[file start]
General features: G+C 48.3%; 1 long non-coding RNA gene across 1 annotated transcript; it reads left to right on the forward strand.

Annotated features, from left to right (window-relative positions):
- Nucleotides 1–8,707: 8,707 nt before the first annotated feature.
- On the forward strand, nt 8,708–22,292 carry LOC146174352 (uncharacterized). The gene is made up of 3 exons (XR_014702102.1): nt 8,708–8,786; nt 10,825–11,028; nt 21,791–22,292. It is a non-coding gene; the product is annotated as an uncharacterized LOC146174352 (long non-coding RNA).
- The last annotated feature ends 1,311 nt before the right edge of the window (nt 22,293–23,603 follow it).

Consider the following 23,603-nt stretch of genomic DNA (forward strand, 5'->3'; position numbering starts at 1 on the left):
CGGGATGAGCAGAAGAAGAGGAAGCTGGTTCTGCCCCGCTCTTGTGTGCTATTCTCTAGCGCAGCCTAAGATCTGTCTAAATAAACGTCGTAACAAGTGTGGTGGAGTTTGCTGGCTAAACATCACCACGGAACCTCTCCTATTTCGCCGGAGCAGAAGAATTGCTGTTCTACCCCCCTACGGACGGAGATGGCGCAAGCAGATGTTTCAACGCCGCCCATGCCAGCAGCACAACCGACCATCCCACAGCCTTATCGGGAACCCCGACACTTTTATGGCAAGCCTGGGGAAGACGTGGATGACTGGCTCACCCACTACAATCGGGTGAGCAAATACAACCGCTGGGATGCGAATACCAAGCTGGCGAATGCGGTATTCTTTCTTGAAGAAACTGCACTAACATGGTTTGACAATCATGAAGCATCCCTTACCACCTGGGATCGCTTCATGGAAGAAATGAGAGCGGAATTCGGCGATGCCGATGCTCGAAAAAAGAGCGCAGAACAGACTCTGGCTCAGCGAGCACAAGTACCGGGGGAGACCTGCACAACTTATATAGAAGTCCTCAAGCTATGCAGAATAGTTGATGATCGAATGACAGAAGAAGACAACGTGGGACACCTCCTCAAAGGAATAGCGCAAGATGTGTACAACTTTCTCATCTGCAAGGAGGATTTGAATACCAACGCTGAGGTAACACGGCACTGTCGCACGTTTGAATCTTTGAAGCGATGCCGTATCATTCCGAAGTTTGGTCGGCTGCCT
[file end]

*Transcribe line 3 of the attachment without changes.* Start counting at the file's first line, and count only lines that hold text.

- Nucleotides 1–8,707: 8,707 nt before the first annotated feature.